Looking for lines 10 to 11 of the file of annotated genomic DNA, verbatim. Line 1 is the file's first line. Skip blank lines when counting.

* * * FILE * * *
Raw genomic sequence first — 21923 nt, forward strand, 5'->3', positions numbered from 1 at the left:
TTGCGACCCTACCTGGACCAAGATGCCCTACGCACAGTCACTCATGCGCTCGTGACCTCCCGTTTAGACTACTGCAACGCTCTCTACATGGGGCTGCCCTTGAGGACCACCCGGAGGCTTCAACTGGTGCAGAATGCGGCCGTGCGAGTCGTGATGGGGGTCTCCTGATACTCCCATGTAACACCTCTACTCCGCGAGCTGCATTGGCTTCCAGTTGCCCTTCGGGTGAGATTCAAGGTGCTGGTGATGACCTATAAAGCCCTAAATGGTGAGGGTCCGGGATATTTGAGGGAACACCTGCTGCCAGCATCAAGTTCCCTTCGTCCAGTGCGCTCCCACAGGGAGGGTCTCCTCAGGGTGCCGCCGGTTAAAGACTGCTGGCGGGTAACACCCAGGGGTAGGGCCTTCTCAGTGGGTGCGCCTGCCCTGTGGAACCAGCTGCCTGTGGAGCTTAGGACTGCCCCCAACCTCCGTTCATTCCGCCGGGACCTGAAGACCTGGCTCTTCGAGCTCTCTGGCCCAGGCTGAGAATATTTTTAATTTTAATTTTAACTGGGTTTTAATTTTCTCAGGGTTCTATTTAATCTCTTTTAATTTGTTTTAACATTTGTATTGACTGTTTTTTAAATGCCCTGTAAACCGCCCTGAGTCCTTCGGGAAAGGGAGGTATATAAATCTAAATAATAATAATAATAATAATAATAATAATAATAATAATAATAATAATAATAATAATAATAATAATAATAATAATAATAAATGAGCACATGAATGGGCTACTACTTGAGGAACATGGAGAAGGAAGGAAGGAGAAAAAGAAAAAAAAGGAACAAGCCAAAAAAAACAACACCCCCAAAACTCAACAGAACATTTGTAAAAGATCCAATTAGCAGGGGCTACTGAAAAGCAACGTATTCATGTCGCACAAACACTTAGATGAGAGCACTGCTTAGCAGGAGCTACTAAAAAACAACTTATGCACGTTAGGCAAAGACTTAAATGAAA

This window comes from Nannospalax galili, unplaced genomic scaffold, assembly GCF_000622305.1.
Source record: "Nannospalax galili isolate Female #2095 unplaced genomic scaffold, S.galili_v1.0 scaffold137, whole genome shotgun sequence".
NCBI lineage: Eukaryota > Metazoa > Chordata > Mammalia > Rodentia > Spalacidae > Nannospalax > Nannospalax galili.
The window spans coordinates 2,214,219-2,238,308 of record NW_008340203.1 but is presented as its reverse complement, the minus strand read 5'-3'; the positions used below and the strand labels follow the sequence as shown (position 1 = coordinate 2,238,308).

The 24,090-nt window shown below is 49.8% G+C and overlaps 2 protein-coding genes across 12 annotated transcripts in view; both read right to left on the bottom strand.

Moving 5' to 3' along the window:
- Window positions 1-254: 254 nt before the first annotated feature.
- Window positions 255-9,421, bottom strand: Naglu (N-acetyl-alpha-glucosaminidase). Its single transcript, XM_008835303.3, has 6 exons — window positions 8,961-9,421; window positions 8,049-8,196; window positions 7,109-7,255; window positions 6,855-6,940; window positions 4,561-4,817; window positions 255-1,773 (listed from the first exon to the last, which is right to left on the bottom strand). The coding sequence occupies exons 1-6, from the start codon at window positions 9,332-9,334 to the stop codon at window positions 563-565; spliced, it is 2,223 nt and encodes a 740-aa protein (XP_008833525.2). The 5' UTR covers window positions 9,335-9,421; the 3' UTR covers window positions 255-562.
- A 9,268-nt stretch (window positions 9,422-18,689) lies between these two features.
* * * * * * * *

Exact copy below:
- Window positions 255-9,421, bottom strand: Naglu (N-acetyl-alpha-glucosaminidase). Its single transcript, XM_008835303.3, has 6 exons — window positions 8,961-9,421; window positions 8,049-8,196; window positions 7,109-7,255; window positions 6,855-6,940; window positions 4,561-4,817; window positions 255-1,773 (listed from the first exon to the last, which is right to left on the bottom strand). The coding sequence occupies exons 1-6, from the start codon at window positions 9,332-9,334 to the stop codon at window positions 563-565; spliced, it is 2,223 nt and encodes a 740-aa protein (XP_008833525.2). The 5' UTR covers window positions 9,335-9,421; the 3' UTR covers window positions 255-562.
- A 9,268-nt stretch (window positions 9,422-18,689) lies between these two features.